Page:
New initiative funded by $3.5 million grant
The Volvo Research and Educational Foundations will provide a $3.5 million, five-year grant to establish the Center of Excellence in Bus Rapid Transit (BRT), a consortium of researchers from four universities and EMBARQ – The World Resources Institute Center for Sustainable Transport.
The research team, headed by Pontificia Universidad Católica (PUC) in Chile, is made up of experts from Massachusetts Institute of Technology (MIT) in the United States, Portugal’s Instituto Técnico Superior de la Universidad Técnica de Lisboa and the University of Sydney’s Institute of Transport and Logistics Studies in Australia. They will provide research and analysis to support the successful deployment of existing and proposed BRT systems around the world.
“Our research will not only focus on the project level but also on how BRT systems interact with other elements of urban transportation, such as cycling lanes and pedestrian spaces, so cities can become more attractive places to live, work and visit,” said Juan Carlos Muñoz, professor of PUC’s Engineering School and director of the new center.
In addition to providing research and analysis, the center will produce case studies, educate transport practitioners and develop guidelines on how cities and transit agencies can plan, design, finance, implement and operate successful BRT systems. The center will also collaborate with the recently launched Latin American Association for Bus Rapid Transit and Integrated Transport Systems, for which EMBARQ serves as Technical Secretariat.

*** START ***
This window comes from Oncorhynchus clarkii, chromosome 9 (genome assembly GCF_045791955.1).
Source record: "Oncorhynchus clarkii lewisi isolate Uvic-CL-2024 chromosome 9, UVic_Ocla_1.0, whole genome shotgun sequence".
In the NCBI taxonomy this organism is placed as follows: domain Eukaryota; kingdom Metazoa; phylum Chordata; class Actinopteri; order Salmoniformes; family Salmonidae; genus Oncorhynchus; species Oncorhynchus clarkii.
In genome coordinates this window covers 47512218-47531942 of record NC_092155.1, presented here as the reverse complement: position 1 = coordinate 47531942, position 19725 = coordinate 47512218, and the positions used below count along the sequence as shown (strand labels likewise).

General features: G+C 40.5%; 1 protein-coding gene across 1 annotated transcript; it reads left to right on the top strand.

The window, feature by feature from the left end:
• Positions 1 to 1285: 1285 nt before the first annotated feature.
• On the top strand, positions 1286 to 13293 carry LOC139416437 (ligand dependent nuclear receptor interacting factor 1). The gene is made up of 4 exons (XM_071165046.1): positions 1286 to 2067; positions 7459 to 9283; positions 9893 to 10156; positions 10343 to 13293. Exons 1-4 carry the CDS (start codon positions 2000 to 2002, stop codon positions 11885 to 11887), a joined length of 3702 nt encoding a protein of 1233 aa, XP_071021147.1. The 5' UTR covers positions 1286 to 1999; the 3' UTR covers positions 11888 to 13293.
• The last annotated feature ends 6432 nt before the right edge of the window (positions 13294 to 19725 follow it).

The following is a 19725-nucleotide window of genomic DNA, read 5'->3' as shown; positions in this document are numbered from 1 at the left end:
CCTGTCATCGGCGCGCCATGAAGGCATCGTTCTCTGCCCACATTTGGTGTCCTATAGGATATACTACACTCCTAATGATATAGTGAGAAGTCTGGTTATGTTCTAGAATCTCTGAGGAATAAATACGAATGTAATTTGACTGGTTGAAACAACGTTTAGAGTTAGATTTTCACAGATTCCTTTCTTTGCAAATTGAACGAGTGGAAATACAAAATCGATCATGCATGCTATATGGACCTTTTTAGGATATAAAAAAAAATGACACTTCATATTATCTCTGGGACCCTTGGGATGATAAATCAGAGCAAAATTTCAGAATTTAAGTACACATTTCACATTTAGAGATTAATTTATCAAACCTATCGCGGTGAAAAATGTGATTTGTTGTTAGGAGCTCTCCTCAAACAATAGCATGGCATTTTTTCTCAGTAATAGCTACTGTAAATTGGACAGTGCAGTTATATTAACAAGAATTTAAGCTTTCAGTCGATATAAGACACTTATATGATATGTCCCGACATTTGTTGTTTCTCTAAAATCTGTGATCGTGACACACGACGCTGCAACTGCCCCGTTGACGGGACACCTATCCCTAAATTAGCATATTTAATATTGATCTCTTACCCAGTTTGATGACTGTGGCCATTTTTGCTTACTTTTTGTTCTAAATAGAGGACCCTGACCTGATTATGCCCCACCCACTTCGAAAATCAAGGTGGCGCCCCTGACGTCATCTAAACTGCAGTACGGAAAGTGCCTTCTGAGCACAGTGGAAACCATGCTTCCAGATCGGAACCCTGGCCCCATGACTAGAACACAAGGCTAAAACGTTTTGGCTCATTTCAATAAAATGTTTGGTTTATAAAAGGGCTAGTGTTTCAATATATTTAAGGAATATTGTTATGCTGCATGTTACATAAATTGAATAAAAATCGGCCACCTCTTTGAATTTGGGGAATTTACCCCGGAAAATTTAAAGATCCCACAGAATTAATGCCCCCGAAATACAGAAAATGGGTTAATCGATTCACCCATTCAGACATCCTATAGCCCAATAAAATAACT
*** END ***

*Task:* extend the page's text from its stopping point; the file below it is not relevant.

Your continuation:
“These guidelines will be a major milestone in changing the way decision makers invest and design urban transport systems,” said Luis Antonio Lindau, director of the Center for Sustainable Transport in Brazil (CTS-Brasil), a member of the EMBARQ Network. Lindau will help lead EMBARQ’s research team with support from Dario Hidalgo, senior transport engineer of EMBARQ, and Luis Gutierrez, EMBARQ’s director for Latin America.
The Center of Excellence in Bus Rapid Transit was selected among 20 applicants. It is the eighth center funded by the foundation.